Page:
Southern Stars seal second ODI win against England at Coff’s Harbour

Women’s Ashes: Second one-day international, Coffs Harbour
Australia 296-6 (50 overs): Haynes 89*, Perry 67, Bolton 66, Healy 56; Gunn 4-55
England 209 (42.2 overs): Brunt 52; Schutt 4-26

Australia extended their lead in the Ashes with a dominant performance in the second ODI at Coff’s Harbour to go up 2-0. They also secured 2 points for the win which means they are now 4-0 against England in the points tally.

England were set a daunting 297 to win on the back of a counter-attacking innings by the Aussie captain Rachael Haynes. A brief spell of rain meant that England’s target was revised to 285 from 46 overs.

It was all doom and gloom for England. They floundered from the get-go. Lauren Winfield departed in the very first over having been adjudged plumb LBW to a big inswinging delivery from the pacer Megan Schutt. Tammy Beaumont fell in a similar fashion to Schutt in the fifth over. The ominous thunder and lightning in the background served as appropriate mood setters.

More drama followed when Ellyse Perry was taken out of the attack by umpire Claire Polosak for bowling consecutive beamers. Perry may have felt she was hard done by since the ball had become slippery due to the rain. Sarah Taylor and Heather Knight stabilized the English innings while surviving many close calls. But Tahlia McGrath, with her maiden wicket, broke the partnership by producing a slight edge from Taylor’s bat which was snapped up by Alyssa Healy.

Nat Sciver and Heather Knight followed soon after and England were on the ropes at 91-5. They had a second revival thanks to the partnership between Fran Wilson and Katherine Brunt. Brunt scored her maiden ODI fifty and was the top scorer of the English innings. However England were never really in the chase and soon collapsed to 209 in 42.2 to hand Australia their second win.

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The foundation of Australia’s victory was laid in the first innings. With an eye on possible rain later, England put Australia in to bat after winning the toss. Australia got off to a strong start thanks to a solid partnership of 98 runs between Alyssa Healy and Nicole Bolton. While Bolton was scratchy at the beginning of her innings, Healy faced no such problem. She played attacking shots in a carefree manner to score 56 runs at more than run a ball, justifying Australia’s strategy to promote her to the top of the order.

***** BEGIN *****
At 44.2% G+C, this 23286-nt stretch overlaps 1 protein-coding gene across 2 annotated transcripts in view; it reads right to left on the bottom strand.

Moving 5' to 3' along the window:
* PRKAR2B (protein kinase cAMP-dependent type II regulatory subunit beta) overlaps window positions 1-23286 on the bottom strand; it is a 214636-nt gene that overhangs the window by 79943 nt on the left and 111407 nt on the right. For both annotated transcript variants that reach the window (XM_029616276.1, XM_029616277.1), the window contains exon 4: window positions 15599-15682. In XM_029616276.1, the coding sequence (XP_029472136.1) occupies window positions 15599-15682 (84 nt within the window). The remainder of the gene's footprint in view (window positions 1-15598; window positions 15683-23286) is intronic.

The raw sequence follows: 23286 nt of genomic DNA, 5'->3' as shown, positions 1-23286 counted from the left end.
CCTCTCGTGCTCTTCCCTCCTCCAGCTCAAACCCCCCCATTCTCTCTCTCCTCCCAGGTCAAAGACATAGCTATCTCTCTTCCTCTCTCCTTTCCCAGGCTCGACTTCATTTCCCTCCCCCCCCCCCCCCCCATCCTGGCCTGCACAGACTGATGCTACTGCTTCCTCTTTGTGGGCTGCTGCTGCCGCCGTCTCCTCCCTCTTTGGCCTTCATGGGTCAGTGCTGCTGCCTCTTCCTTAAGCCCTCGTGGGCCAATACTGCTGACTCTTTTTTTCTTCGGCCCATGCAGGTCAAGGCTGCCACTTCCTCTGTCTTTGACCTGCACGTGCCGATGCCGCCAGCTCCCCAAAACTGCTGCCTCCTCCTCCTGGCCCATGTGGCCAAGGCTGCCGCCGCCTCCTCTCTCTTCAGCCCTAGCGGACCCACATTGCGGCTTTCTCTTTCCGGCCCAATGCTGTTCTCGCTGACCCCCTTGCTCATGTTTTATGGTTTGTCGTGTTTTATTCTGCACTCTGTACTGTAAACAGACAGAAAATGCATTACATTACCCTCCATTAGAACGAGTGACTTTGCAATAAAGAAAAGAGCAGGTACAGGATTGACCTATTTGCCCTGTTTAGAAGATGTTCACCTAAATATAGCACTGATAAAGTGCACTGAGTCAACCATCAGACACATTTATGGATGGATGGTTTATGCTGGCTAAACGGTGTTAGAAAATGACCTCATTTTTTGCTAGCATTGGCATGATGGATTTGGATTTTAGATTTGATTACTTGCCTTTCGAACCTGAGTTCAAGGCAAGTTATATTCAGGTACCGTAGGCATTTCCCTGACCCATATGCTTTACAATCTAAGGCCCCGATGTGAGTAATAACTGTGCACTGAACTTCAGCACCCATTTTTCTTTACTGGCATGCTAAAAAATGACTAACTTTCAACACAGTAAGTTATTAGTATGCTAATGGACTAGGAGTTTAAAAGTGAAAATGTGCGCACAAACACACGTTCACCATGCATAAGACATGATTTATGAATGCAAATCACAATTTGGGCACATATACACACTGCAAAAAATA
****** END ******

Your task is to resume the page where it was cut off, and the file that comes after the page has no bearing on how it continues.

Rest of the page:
She was eventually bowled by a quicker delivery from Sophie Ecclestone while attempting to cut. Ecclestone, who made her debut Ashes appearance, impressed with her control. However there was no respite for England. Ellyse Perry continued her golden form by racking up 67 runs from 75 deliveries. Perry now has a staggering 23 fifties from her last 34 ODI innings. She was given a life on 41 when she drove straight into the hands of Katherine Brunt who was too slow to respond.

Bolton also looked to be playing more freely before she walked across her off stump to hit Alex Hartley over the leg side and lost her leg stump in the process. Though her 66 off 100 balls innings was not one of her better ones, it helped Australia to lay a firm platform from which they could launch an attack in the remaining overs.

The Australian skipper Rachael Haynes had similar thoughts. She hadn’t exactly set the stage alight in the first ODI. But today she seemed to be driving in a different gear. Right from the word go, she found the gaps. She displayed remarkable versatility, employing a range of shots from the scoop to the traditional drives to race to 50 off only 35 balls.
Perry complemented her well and the two looked well set. However, a clever piece of bowling by Jenny Gunn driven to its proper exclusion by the terrific Sarah Taylor saw the end of Perry. With Perry rushing advancing down the pitch, Gunn bowled very wide out of her reach. Taylor swiftly collected the ball and whipped the bails off before Perry had any time to make her ground. Gunn eventually finished with 4 for 55, a good spell considering the large total.

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Haynes added the finishing touches to the Australian innings, remaining not out on 89 off 56 balls with 3 sixes and 9 fours. Except for a dropped chance towards the end of the innings, it was a remarkable knock which eventually proved to be a match-winning one.

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